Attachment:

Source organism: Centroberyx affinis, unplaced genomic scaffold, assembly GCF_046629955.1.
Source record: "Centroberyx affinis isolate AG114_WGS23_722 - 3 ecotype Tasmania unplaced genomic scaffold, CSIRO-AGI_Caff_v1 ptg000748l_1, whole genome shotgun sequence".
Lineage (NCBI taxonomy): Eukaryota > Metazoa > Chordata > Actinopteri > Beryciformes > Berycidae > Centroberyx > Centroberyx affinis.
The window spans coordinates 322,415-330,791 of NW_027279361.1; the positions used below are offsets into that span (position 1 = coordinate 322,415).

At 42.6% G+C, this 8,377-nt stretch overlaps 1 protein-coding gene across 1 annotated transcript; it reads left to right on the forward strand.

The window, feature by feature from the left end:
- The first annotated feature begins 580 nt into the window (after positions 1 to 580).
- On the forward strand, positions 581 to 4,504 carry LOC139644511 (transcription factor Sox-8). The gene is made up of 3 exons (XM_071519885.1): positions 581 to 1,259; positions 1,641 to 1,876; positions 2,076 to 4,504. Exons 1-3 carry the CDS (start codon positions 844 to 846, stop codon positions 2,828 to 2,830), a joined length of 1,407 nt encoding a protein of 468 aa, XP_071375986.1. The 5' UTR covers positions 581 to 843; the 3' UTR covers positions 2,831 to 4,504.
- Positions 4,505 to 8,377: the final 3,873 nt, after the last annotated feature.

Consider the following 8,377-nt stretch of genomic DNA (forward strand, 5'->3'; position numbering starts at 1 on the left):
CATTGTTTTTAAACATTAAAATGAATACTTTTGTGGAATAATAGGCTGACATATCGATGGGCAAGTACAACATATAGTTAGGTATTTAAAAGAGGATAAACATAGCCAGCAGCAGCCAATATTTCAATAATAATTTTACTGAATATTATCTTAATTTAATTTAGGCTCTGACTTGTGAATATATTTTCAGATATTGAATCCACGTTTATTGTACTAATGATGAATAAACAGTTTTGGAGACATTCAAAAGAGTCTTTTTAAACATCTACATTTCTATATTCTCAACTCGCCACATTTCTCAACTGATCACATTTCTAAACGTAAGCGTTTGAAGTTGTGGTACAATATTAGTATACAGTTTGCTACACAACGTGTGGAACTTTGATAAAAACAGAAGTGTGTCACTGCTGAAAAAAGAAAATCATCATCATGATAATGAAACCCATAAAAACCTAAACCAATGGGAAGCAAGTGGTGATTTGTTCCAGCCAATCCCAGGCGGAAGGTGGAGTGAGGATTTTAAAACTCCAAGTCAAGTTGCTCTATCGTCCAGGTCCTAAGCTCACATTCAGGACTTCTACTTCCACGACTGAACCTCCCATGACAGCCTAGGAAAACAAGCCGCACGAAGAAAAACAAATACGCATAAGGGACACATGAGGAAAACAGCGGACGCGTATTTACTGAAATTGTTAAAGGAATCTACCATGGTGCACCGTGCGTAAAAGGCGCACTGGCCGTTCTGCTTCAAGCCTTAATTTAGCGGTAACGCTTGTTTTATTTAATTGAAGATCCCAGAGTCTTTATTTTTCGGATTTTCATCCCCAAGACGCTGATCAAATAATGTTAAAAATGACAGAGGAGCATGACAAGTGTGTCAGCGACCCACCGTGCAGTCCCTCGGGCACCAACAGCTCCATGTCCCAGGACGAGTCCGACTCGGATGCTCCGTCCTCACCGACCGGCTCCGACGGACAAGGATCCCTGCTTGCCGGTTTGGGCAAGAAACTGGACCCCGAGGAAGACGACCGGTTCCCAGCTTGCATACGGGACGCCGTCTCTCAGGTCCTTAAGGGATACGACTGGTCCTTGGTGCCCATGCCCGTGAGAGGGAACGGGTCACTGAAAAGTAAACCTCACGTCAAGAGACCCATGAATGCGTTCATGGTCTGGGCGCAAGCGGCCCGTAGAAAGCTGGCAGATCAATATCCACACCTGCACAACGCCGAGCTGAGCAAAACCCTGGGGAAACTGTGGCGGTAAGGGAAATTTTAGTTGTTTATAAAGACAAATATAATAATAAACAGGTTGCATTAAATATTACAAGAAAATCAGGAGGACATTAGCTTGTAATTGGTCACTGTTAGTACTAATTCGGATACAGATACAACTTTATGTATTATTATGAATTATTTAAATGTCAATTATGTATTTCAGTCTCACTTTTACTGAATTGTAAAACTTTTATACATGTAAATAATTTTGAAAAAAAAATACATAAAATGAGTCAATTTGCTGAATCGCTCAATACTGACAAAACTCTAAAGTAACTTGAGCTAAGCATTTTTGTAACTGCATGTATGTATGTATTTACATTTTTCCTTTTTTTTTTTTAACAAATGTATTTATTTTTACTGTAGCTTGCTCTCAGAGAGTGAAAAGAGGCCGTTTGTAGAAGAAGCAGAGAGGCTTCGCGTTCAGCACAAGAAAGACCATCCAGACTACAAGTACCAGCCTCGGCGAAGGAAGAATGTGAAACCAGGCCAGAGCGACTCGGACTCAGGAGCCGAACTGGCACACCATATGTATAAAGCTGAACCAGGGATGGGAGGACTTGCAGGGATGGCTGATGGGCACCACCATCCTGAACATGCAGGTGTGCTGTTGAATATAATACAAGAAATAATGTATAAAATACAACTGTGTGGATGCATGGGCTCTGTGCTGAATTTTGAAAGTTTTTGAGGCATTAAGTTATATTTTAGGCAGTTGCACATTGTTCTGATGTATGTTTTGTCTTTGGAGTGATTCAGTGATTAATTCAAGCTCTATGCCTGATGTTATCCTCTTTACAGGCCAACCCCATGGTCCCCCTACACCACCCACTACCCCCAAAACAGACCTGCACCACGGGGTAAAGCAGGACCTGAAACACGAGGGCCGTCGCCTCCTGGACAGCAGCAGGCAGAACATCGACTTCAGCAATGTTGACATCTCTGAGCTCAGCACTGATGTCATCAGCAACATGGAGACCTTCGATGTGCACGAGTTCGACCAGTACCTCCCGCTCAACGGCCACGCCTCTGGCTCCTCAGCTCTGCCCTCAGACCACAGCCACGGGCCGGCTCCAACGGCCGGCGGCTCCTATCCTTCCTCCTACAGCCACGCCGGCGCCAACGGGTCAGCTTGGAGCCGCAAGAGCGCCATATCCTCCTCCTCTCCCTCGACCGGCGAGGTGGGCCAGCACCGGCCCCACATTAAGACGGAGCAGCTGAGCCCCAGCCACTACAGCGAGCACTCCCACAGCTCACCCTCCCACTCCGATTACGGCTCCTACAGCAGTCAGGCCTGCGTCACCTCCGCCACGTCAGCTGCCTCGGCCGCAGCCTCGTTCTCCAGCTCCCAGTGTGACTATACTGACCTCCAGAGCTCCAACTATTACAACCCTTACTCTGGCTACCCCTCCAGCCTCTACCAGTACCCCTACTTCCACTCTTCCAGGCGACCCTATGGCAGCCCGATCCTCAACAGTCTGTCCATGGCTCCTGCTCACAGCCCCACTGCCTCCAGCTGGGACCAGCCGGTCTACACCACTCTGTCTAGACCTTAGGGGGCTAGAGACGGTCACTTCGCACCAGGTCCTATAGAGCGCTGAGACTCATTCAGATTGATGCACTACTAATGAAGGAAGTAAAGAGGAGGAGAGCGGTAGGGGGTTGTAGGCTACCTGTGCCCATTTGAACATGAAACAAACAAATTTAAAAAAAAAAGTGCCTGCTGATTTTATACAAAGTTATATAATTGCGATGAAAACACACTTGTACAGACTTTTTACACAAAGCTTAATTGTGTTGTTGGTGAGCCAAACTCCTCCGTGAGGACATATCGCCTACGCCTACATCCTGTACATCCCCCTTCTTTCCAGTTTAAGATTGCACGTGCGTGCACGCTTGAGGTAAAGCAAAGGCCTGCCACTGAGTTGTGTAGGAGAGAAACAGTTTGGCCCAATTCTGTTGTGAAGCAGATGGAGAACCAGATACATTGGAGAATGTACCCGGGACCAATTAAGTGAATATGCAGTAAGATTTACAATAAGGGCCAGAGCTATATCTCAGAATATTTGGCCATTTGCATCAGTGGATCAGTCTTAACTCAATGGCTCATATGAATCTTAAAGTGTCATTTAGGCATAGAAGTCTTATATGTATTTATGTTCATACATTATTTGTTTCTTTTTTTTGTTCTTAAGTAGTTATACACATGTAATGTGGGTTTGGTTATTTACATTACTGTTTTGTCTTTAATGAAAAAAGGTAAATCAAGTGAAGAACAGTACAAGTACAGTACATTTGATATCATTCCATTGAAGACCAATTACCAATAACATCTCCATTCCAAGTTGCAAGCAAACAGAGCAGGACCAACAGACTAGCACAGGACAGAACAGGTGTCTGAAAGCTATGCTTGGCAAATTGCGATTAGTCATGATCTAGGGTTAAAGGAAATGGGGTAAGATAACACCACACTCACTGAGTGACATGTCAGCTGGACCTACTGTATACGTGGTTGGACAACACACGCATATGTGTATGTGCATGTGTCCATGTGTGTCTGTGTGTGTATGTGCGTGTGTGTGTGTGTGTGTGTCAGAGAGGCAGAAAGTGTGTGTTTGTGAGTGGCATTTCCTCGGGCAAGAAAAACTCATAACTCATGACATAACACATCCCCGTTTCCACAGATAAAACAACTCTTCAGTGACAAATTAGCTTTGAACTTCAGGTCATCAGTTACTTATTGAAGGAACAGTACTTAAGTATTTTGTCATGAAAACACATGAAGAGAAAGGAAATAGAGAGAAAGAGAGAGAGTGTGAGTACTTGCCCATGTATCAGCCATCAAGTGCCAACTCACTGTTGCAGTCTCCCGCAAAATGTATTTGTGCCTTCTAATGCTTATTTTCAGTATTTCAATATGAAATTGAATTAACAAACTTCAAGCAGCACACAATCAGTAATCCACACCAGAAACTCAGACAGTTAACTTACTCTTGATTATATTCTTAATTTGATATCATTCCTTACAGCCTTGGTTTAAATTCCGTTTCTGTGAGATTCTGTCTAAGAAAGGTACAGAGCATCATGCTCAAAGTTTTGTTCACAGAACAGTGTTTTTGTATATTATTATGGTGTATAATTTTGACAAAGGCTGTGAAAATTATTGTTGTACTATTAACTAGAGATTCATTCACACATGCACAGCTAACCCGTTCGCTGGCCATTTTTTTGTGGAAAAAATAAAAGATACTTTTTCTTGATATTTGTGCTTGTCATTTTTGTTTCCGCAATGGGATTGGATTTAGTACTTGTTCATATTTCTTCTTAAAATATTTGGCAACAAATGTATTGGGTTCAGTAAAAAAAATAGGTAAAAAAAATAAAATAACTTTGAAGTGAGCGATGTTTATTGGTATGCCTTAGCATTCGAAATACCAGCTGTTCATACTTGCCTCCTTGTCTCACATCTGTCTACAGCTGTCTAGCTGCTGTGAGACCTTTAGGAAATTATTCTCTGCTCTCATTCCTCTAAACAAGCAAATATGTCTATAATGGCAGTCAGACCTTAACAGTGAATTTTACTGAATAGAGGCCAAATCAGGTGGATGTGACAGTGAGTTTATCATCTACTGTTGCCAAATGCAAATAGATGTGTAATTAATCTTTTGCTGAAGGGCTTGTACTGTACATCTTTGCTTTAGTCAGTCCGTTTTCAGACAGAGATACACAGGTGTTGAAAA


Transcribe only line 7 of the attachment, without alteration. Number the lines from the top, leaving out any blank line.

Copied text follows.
- The first annotated feature begins 580 nt into the window (after positions 1 to 580).